In 1869, Nettleship1 described an unusual type of urticaria which bears the name urticaria pigmentosa. For the next 80 years it was regarded as a comparatively rare skin condition characterized by yellow or brown macules or nodules, which, when rubbed vigorously, produced a whealing or urtication localized to the pigmented areas. Apart from the occasional report of rare solitary nodular and bullous lesions, the only other significant observation during this period was the finding of Unna,2 in 1887, that the skin manifestations of urticaria pigmentosa were characterized by a marked infiltrate of tissue mast cells.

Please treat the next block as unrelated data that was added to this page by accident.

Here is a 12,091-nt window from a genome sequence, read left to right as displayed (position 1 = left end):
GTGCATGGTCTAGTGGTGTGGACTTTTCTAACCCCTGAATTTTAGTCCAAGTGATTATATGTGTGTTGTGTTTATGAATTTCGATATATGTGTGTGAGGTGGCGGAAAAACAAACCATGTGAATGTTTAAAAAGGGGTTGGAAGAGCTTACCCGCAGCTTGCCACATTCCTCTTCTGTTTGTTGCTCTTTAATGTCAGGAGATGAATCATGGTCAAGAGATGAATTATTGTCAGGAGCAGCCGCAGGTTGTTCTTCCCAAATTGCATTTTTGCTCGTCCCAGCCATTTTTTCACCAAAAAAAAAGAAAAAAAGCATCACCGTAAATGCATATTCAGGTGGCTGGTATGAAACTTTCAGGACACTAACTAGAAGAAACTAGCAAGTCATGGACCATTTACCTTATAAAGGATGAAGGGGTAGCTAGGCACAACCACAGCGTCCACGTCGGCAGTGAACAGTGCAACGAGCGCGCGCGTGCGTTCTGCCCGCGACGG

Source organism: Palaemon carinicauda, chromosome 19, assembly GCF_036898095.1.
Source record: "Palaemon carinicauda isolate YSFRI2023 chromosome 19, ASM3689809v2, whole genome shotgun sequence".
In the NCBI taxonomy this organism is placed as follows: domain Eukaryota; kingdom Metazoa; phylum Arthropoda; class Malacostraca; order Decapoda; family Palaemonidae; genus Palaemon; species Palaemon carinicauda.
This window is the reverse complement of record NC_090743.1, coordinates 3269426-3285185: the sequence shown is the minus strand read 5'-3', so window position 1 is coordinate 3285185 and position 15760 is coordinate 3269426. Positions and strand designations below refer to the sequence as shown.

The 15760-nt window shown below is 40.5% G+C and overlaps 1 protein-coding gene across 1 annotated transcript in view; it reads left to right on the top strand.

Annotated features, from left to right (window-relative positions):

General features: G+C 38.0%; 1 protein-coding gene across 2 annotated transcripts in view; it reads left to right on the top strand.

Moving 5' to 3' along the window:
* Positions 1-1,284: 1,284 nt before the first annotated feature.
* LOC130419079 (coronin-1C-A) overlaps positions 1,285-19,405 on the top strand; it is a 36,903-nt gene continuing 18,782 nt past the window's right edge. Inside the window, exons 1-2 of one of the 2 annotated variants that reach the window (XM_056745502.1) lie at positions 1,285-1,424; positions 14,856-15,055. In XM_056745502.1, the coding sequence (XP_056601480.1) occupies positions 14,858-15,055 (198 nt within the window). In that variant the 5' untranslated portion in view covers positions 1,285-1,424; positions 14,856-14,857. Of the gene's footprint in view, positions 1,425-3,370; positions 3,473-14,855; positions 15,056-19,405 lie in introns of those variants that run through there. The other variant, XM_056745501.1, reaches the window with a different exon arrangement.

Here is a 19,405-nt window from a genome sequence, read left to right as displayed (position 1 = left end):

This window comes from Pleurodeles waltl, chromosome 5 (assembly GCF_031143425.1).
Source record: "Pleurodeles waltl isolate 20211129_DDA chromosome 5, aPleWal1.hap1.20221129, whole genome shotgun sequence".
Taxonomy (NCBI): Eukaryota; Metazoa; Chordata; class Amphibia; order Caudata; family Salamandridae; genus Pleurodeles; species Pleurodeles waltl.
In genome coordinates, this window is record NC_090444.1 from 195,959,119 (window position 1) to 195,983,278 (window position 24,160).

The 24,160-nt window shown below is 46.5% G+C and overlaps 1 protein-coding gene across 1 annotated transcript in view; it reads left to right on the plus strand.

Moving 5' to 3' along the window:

In 1949, Ellis3 reported the first case of urticaria pigmentosa in which an autopsy was performed. This one-year-old Negro girl had the typical skin lesions of urticaria pigmentosa from birth, associated with gastrointestinal upsets and hepatosplenomegaly. The autopsy revealed increased numbers of mast cells in the areas of portal
BIRT AR, NICKERSON M. Generalized Flushing of the Skin with Urticaria Pigmentosa. AMA Arch Derm. 1959;80(3):311–317. doi:10.1001/archderm.1959.01560210053010